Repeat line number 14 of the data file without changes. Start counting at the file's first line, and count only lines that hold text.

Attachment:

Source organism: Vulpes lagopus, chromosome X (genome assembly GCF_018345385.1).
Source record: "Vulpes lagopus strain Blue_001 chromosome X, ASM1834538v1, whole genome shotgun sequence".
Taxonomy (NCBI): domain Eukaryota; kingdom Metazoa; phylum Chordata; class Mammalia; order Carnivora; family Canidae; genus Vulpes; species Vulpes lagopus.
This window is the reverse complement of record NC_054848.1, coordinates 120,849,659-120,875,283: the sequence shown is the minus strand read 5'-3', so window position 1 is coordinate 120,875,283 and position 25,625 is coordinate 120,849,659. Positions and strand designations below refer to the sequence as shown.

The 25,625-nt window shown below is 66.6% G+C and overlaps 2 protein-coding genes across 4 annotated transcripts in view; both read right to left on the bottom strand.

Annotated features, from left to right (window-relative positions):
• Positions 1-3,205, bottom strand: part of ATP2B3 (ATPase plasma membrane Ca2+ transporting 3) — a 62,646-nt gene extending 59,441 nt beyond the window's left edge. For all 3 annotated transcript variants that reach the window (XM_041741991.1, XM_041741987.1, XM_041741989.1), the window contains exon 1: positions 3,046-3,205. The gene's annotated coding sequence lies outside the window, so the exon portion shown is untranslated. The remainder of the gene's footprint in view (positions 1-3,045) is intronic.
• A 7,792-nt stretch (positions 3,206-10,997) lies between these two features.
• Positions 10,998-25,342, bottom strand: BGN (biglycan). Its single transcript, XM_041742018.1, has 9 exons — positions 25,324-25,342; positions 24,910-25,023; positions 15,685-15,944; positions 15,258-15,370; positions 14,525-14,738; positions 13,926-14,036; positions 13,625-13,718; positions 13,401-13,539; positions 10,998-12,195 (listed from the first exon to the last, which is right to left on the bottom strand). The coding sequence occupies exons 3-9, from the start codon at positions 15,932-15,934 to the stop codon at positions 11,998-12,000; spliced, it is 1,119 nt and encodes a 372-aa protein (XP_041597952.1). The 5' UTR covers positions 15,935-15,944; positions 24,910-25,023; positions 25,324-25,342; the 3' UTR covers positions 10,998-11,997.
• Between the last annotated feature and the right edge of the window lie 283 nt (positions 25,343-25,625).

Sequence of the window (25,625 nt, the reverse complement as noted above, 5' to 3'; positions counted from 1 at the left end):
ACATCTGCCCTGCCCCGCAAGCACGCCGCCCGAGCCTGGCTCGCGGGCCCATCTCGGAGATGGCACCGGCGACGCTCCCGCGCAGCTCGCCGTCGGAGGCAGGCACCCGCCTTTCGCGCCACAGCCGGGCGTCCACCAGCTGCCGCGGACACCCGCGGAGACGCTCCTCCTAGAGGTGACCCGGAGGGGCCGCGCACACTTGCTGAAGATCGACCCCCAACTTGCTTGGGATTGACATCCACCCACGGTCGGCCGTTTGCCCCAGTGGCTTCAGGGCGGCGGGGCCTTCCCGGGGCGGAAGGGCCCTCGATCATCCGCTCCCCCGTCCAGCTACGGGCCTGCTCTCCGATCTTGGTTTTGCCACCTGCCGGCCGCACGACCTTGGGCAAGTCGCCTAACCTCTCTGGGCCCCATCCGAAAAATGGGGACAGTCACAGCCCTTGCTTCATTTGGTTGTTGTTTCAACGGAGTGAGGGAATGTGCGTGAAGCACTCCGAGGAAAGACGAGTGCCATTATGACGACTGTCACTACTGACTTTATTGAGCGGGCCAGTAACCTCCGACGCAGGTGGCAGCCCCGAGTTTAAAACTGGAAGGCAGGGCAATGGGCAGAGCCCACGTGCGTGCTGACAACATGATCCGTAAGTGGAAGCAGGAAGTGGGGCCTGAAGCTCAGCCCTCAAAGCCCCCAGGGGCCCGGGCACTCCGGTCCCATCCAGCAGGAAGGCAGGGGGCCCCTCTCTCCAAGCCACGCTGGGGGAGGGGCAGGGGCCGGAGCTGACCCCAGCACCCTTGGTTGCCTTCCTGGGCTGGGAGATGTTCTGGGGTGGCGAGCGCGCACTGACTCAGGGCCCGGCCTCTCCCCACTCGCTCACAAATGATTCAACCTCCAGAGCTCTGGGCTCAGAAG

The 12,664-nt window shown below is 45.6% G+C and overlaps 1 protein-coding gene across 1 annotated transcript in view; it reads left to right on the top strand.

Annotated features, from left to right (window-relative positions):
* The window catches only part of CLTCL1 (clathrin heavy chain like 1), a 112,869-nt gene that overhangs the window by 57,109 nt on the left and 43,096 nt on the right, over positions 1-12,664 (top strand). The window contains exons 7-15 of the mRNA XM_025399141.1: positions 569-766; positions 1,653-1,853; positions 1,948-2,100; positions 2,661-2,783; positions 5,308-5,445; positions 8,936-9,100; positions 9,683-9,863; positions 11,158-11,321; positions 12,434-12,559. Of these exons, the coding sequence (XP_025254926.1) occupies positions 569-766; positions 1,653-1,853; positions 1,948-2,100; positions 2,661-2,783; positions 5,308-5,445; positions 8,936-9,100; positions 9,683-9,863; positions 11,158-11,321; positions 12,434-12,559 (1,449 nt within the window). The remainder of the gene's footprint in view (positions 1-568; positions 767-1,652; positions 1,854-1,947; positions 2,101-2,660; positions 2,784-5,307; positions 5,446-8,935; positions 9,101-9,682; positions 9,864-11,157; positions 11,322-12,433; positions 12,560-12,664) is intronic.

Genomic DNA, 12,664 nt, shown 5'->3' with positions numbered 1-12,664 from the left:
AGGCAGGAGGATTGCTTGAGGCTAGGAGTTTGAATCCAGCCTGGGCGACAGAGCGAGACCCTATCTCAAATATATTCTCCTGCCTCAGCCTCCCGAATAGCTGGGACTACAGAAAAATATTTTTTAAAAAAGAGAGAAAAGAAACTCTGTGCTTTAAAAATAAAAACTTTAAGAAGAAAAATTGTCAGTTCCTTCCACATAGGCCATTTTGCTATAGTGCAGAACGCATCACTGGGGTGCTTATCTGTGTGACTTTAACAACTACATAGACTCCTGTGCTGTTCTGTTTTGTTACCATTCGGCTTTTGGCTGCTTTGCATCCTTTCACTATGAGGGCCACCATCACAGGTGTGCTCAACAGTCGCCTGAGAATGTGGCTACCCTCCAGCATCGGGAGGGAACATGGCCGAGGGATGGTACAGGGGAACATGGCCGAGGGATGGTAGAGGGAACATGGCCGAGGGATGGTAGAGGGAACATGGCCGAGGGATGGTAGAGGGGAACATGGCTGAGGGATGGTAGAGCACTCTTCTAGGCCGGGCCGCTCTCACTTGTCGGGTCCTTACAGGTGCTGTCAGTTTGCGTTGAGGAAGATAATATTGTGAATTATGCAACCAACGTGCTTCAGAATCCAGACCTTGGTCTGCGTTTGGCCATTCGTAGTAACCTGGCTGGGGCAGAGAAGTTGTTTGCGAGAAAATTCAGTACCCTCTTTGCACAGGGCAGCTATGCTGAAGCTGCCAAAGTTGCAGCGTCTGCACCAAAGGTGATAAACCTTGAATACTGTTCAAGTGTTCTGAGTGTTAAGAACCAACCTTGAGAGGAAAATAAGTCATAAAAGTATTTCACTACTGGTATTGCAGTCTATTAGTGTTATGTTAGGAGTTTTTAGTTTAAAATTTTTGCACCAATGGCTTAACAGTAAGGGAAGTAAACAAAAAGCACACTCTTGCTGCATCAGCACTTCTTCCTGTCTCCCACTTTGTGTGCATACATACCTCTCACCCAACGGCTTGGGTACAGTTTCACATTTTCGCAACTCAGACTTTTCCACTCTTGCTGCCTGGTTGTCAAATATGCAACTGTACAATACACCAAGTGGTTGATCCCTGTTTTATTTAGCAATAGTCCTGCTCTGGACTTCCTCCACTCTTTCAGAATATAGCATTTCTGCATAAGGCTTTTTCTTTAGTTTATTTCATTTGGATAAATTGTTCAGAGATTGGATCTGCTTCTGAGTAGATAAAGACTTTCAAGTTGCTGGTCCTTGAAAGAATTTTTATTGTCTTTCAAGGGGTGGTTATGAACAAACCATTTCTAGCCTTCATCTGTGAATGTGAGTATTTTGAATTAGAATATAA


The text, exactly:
Annotated features, from left to right (window-relative positions):